The general counsel of Coinbase has asked the Securities and Exchange Commission (SEC) to make several changes to its proposed rule on registered investment advisors’ (RIAs’) obligations to store client assets with qualified custodians.
Despite the SEC’s recognition of Coinbase Custody Trust Company as a “qualified custodian,” Coinbase claims that the amended RIA custody regulation unjustly singles out cryptocurrency and is based on incorrect assumptions about custodial procedures for securities. Paul Grewal, the chief legal officer of Coinbase, wrote on May 8 that the proposed SEC regulation does not adequately protect other asset classes, such as cryptocurrency.
A recognized competent custodian for RIA clients is Coinbase Custody Trust Company. Assets belonging to clients must be safeguarded from possible hazards like bankruptcy and cyberattacks by this custodian.
To keep the custodial duties proposal flexible and adequately secure future investments, our letter urges its expansion.
A firm known as an RIA manages client portfolios and offers advice to customers on securities investments. Depending on the number of assets they are managing, these companies have either SEC or state securities administrator registrations.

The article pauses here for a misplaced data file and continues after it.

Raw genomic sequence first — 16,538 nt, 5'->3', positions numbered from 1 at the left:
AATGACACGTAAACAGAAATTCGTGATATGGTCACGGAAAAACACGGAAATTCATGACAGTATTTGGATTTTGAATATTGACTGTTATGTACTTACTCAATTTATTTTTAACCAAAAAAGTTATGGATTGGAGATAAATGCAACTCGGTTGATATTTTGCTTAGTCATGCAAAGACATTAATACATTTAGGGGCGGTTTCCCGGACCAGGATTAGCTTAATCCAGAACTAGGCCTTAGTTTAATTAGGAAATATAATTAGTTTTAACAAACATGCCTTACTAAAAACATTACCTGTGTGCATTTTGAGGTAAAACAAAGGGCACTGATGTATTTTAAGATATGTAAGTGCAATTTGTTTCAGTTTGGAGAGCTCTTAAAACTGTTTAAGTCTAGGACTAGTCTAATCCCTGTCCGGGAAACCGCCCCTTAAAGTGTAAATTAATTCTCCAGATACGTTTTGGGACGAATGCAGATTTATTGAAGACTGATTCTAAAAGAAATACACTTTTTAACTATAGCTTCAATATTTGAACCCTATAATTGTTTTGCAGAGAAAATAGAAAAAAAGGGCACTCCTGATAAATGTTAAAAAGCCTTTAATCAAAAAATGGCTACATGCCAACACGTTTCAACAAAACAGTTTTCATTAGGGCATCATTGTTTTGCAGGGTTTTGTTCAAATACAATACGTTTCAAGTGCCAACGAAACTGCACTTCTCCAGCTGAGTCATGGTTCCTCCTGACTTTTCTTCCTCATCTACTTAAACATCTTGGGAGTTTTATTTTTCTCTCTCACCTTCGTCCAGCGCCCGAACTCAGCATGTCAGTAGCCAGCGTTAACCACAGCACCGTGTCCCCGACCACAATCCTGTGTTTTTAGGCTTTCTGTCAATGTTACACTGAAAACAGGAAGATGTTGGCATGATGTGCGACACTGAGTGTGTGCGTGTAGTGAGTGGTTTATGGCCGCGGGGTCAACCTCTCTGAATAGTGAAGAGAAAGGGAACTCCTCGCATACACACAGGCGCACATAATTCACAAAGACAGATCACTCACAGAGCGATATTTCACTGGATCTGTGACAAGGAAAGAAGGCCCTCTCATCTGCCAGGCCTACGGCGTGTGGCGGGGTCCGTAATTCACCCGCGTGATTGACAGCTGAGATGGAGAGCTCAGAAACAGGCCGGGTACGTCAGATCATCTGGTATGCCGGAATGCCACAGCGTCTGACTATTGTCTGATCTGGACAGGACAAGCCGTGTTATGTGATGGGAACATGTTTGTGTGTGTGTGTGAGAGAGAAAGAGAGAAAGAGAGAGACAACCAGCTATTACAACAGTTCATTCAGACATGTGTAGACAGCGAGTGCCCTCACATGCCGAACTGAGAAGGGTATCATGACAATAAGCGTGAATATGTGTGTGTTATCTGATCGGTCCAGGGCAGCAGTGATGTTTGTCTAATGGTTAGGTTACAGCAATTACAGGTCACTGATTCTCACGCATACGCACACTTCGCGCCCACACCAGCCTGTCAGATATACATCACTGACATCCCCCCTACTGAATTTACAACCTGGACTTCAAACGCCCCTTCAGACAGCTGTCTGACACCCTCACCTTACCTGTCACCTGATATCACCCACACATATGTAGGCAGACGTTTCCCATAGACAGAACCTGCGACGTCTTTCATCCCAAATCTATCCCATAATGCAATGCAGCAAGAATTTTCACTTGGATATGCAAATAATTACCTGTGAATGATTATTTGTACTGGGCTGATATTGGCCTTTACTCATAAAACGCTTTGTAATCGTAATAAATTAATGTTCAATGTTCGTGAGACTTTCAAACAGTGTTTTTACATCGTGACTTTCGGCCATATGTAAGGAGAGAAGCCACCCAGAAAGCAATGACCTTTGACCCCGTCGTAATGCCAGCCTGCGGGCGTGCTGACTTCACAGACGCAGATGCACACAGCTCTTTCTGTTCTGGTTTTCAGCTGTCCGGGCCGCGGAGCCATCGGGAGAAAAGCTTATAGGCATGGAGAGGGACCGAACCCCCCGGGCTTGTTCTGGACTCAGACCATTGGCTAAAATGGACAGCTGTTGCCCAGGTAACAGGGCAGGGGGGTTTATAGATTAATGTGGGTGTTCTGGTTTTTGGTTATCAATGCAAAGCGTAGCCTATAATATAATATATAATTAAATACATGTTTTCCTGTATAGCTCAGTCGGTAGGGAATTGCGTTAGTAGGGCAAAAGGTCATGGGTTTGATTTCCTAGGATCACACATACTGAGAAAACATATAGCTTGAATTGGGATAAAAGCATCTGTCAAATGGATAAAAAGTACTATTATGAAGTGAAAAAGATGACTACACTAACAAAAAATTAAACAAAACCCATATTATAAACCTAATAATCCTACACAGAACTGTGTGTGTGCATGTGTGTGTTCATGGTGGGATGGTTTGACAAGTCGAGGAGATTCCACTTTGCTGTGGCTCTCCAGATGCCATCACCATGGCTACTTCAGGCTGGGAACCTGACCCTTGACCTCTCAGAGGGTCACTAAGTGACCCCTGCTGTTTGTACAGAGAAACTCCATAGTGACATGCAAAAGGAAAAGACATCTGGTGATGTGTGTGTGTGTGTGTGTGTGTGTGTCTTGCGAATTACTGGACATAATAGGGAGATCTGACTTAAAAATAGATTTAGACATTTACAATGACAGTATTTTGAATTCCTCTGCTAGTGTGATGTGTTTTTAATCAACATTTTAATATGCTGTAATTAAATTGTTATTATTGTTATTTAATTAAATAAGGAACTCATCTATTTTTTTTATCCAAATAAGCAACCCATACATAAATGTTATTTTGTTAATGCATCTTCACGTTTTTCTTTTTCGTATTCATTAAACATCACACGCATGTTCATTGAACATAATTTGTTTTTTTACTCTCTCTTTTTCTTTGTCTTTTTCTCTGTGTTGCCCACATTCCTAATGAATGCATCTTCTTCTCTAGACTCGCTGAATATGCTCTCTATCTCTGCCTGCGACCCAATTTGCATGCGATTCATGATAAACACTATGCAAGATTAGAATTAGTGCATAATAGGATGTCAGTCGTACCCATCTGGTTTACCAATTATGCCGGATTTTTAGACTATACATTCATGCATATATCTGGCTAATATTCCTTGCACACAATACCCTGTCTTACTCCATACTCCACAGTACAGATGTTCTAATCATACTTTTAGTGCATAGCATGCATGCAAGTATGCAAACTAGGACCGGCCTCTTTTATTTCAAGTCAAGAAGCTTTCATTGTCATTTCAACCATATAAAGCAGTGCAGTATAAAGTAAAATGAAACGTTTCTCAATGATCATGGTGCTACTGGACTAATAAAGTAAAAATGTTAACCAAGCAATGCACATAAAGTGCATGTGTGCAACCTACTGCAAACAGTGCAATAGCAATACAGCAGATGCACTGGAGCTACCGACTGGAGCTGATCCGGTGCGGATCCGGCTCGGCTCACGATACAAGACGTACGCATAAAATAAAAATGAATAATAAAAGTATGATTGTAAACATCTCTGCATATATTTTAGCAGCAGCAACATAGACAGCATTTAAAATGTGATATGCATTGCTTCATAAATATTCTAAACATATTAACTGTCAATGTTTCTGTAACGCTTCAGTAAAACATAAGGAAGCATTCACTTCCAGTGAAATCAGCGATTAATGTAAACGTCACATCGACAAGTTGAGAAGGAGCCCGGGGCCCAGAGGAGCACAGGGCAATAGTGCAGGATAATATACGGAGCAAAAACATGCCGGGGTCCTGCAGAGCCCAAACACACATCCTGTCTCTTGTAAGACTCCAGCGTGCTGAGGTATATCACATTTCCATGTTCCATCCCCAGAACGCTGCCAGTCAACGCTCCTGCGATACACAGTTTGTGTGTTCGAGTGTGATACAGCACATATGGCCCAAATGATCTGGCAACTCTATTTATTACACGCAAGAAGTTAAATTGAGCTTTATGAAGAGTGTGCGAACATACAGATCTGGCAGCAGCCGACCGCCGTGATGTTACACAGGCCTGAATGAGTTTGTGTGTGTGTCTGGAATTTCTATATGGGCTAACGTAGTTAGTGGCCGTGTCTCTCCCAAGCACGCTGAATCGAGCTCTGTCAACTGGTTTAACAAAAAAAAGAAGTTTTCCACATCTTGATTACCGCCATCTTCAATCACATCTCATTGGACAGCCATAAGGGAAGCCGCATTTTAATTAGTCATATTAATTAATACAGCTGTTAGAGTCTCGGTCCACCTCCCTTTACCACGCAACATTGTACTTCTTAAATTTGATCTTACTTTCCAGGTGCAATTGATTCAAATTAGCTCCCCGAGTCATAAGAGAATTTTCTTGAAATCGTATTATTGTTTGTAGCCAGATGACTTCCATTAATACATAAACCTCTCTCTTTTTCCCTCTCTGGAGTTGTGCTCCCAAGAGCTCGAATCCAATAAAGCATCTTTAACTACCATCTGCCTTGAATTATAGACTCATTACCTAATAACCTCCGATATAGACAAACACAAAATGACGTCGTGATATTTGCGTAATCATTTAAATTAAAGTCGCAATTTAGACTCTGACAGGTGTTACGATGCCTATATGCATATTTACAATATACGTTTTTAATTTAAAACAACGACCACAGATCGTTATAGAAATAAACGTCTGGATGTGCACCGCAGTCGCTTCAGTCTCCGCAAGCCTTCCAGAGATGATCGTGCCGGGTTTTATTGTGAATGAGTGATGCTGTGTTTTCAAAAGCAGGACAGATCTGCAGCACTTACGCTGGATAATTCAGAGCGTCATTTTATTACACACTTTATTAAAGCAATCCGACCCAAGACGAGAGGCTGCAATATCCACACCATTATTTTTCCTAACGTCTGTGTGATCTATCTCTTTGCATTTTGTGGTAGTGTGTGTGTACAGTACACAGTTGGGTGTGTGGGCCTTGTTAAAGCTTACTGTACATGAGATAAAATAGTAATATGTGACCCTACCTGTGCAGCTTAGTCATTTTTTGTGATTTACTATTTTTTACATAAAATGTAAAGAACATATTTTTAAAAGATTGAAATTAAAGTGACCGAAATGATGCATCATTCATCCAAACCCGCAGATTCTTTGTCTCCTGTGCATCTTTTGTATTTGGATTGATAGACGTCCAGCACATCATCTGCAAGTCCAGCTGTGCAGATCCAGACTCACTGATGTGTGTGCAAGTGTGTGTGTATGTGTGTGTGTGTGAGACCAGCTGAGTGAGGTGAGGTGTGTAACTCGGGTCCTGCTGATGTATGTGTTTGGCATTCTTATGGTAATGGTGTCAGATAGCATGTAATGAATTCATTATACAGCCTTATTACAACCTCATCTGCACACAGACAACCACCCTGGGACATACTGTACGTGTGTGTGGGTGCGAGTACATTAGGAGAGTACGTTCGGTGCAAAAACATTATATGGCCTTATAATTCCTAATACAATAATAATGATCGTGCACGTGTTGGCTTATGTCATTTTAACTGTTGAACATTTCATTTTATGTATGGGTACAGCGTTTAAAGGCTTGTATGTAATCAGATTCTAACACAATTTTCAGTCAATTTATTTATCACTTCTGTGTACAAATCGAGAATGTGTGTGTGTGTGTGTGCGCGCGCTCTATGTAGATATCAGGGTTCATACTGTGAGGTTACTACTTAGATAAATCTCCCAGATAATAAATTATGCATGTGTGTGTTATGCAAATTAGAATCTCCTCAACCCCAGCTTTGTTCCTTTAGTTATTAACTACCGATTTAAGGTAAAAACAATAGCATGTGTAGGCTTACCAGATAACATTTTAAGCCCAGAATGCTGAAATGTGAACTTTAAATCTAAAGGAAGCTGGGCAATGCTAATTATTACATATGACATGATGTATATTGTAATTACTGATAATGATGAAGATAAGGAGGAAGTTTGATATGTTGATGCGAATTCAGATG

Grewal criticized the “Safeguarding Advisory Client Assets, Proposed Rule 223-1” proposed regulation in a letter to the SEC, calling it erroneous. Grewal recommended that changes be made to the plan and staff advice, emphasizing the need to protect all asset classes, including crypto assets, which up until now hadn’t been categorized as securities.
To protect investors, Grewal suggests a variety of reforms to the law, including categorizing state trust companies and other state-regulated financial institutions as qualified custodians—a procedure that has long been backed by the SEC and Congress. He also recommends removing the ban on RIA clients trading on cryptocurrency exchanges that are not authorized custodians and allowing limited exposure to them.
This week, the SEC is anticipated to follow the court’s directive and reply to Coinbase’s writ of mandamus. In April 2022, Coinbase filed a lawsuit asking the court to order the SEC to make its position on a petition put forward months earlier public. The exchange included 50 specific queries about how particular digital assets should be regulated in the petition.